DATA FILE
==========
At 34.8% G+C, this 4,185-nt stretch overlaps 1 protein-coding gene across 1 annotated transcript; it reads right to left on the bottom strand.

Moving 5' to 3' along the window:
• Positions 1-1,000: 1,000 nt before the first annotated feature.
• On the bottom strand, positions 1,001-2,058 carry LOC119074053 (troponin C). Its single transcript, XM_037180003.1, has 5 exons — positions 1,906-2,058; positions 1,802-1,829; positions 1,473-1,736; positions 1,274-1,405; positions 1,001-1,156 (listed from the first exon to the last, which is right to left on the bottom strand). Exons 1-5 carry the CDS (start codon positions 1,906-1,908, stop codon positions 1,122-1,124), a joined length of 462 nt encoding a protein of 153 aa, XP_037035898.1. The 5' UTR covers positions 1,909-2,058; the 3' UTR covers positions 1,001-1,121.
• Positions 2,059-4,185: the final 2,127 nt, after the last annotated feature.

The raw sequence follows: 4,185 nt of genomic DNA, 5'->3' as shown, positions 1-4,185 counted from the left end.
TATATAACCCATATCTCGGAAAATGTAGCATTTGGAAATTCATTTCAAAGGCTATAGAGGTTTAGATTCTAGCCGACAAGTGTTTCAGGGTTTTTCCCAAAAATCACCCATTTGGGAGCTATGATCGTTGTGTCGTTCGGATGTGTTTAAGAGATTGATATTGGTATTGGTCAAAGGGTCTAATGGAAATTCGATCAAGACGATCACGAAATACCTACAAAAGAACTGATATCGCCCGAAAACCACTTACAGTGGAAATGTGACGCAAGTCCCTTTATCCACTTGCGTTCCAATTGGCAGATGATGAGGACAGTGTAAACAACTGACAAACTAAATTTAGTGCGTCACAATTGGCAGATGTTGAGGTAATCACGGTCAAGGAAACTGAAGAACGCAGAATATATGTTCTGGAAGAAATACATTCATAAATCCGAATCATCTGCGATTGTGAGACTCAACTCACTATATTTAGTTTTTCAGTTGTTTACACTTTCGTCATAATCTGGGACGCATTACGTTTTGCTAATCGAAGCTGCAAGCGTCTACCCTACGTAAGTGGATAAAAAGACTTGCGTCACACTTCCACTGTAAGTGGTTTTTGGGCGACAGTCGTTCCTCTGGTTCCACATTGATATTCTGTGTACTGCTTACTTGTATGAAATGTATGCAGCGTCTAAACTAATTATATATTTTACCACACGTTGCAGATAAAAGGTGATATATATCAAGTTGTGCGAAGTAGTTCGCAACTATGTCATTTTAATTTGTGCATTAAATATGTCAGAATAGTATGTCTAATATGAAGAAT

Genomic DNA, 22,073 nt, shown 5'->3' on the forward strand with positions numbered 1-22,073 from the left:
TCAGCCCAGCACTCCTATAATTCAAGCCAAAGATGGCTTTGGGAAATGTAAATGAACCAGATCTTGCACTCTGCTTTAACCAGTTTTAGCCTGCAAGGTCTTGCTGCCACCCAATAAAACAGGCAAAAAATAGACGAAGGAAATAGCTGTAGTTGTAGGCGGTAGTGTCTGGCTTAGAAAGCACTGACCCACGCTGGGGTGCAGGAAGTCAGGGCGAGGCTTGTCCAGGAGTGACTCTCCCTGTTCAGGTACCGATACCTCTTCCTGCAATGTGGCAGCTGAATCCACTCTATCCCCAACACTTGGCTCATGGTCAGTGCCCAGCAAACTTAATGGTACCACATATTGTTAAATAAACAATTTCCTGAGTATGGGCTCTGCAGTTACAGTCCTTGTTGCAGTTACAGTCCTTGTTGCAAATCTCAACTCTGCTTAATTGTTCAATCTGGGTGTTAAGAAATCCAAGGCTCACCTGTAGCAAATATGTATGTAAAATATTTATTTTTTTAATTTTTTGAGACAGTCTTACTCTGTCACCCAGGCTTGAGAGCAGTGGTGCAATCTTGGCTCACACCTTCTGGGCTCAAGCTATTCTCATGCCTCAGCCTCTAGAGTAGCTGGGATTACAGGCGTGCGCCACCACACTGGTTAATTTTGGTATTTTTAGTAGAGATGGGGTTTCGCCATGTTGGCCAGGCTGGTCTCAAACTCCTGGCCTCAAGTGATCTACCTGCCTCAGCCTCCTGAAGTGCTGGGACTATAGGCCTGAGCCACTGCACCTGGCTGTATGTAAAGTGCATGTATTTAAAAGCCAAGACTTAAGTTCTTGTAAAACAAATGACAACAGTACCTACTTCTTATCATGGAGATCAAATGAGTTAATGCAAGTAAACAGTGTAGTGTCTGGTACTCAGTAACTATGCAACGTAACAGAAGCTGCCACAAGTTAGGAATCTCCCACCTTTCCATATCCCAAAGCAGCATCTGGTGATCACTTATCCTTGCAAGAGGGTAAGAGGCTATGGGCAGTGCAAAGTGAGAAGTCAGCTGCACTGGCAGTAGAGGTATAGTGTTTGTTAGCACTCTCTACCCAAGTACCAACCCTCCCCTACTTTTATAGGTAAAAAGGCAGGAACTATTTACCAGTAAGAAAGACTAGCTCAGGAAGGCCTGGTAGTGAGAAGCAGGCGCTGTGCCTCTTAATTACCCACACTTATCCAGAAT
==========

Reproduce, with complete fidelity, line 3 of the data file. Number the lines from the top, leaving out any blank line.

• Positions 1-1,000: 1,000 nt before the first annotated feature.